Heritage
7 of Princess Diana's Most Inspiring Acts of Kindness
In the words of Diana herself, “I would like to be a queen in the hearts of the people.”
IMAGE WIKIMEDIA COMMONS
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A true icon, Princess Diana has remained in the hearts and thoughts of people all over the world. She might have been catapulted to fame by association to the royal family but it was more through her humanitarian efforts that she was known for. The late Princess touched countless lives and it was truly her acts of kindness that cemented her legacy.

Carry out a random act of kindness, with no expectation of reward, safe in the knowledge that one day someone might do the same for you.”

–Princess Diana

1. She was instrumental in changing the public's perception of HIV/AIDS.

At a time when HIV/AIDS was misunderstood, Diana chose to shake hands and even went as far as hugging HIV-positive patients. She famously said, "HIV does not make people dangerous to know. You can shake their hands and give them a hug, heaven knows they need it."

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Princess Diana visiting a hostel for abandoned children in Sao Paulo, Brazil: many of them HIV-positive or suffering from AIDS.

Margaret Jay, former Head of the National AIDS Trust, recalls Princess' visits. "She used to come to Scotland; where there was an enormous problem with AIDS and HIV-related to drugs misuse, and she was very good at talking, particularly to young women. I have a mental picture of her kind of sitting on the floor, drinking Nescafé out of mugs and chatting to them about the sort of concerns that they had in their lives. They didn't feel in any sense, that this was some figure from a completely different planet who was talking to them, or patronizing them in any way."

2. She famously brought attention to Angola's landmines.

As a volunteer for the International Red Cross, Diana wanted to give attention to those physically wounded by land mines. In 1997, the Princess traveled to The HALO Trust's Angola outposts with BBC1 to shed light on the subject. There, she visited a prosthesis clinic in Huambo and walked the streets of Kuito, meeting the victims of land mines and discussed the shortage of prostheses.

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Diana wearing protective body armour and a visor visits a landmine minefield being cleared by the charity Halo in Huambo, Angola.

During the humanitarian trip, she said, "I have all this media interest, so let's take it somewhere where they can be positive and raise a situation which is distressing, like this."

3. She broke royal protocol to be the "People's Princess".

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The Princess valued a little thing called human contact. Breaking royal protocol, she completely abandoned the wearing of gloves because she was fond of holding the hands of people she visited in hospices and valued direct contact with people she met during public engagements. The Princess also concluded that hats were against her cause, explaining, "You can't cuddle a child in a hat."

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4. She worked with organizations to help homeless youth.

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In 1984, the Princess became President of Barnardo’s, a British charity which gives children and young people the chance to transform their lives and fulfill their full potential. Even after her divorce, Diana remained a patron of Centrepoint, an organization working with the homeless. She made active visits to London's homeless centers in support of the youth.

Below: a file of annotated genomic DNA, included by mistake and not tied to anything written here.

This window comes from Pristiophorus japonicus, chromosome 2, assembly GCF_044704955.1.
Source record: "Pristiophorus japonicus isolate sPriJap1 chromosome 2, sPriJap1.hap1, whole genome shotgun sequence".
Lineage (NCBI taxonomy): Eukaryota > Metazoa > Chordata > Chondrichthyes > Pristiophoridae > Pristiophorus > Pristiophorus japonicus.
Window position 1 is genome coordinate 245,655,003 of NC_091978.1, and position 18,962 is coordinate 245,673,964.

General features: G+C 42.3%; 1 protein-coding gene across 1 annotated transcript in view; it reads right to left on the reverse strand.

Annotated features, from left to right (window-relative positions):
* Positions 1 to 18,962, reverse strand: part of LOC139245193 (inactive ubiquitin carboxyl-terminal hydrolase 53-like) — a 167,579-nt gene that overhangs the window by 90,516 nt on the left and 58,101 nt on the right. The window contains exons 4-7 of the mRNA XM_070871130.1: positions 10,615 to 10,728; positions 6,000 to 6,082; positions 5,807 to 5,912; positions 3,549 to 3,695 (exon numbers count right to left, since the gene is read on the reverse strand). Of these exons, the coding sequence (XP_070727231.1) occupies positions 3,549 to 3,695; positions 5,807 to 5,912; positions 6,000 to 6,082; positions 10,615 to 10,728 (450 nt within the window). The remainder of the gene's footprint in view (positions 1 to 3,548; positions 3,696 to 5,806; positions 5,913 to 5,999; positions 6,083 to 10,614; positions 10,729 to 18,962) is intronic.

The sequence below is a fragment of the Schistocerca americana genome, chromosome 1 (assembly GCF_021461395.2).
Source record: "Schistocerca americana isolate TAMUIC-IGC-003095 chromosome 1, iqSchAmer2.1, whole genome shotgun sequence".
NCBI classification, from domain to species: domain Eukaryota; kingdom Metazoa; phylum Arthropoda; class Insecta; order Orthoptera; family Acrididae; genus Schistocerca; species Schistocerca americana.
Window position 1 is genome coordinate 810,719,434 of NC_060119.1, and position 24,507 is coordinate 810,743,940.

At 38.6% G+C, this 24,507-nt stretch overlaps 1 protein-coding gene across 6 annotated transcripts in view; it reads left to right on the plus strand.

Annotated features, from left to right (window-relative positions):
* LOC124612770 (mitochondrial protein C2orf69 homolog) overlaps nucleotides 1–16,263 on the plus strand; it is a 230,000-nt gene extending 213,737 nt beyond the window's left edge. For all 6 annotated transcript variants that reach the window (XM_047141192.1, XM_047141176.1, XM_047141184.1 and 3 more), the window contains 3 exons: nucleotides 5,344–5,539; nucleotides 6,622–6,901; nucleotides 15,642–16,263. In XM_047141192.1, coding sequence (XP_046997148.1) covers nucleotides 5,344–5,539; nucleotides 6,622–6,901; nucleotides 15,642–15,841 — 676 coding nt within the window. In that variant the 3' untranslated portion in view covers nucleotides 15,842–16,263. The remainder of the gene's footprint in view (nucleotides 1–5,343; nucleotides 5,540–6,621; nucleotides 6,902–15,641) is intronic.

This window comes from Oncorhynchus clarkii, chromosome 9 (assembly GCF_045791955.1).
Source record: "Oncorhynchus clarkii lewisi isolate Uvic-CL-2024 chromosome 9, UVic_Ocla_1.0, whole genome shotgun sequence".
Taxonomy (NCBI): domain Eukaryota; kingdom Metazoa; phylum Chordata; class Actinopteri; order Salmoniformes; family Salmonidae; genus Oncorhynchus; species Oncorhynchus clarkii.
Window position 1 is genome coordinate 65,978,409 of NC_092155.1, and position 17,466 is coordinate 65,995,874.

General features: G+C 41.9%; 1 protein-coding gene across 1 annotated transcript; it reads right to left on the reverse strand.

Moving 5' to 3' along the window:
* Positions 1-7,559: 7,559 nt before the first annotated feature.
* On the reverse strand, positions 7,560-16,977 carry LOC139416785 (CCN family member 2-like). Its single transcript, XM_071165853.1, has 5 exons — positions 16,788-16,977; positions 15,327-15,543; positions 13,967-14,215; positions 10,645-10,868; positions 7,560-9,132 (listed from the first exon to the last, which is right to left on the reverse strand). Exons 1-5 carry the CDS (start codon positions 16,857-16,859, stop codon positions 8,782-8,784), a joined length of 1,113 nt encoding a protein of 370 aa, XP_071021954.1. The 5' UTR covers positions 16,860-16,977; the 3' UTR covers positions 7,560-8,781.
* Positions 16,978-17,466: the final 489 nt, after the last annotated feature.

5. She was a true supporter of the sick.

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Similar to her work with HIV and AIDS, Diana was also a patron for leprosy awareness. Working with The Leprosy Mission, she would travel to countries with a high rate of leprosy and through her simple actions communicated that they aren't repulsive or reviled.

6. She visited the afflicted in hospices worldwide.

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Discussing her work with the Royal Brompton Hospital in London, the Princess once said, "I make the trips at least three times a week, and spend up to four hours at a time with patients holding their hands and talking to them. Some of them will live and some will die, but they all need to be loved while they are here. I try to be there for them."

7. She continues to make an impact.

Diana's work has influenced countless others to make a difference in the world. Even after her death, Diana continued to help improve the lives through her legacy, The Diana, Princess of Wales Memorial Fund. The Fund was closed in 2012 but donations can still be made through The Royal Foundation of The Duke and Duchess of Cambridge and Prince Harry.

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The Diana, Princess of Wales Memorial Fund Committee 
Left to right: The Hon. Rosa Monckton, Diana Louise Jordan, Lady Sarah McCorquodale, Jane Tewson, Chancellor of the Exchequer Gordon Brown, Lord Attenborough (obscured) Dame Chalker of Wallasey, former butler Paul Burrell, and Earl Spencer and Lord Chamberlain outside 11 Downing Street where the Diana, Princess of Wales, Memorial Fund Committee met to discuss how to commemorate the life and work of Diana, Princess of Wales.

Diana's fund focused on helping the disadvantaged through its many initiatives: The Palliative Care Initiative provided medical and nursing care; The Refugee and Asylum Seekers Initiative supported the refugees and people seeking asylum; and The Partnership Initiative developed campaigns against cluster bombs and providing alternative solutions to those in imprisonment.

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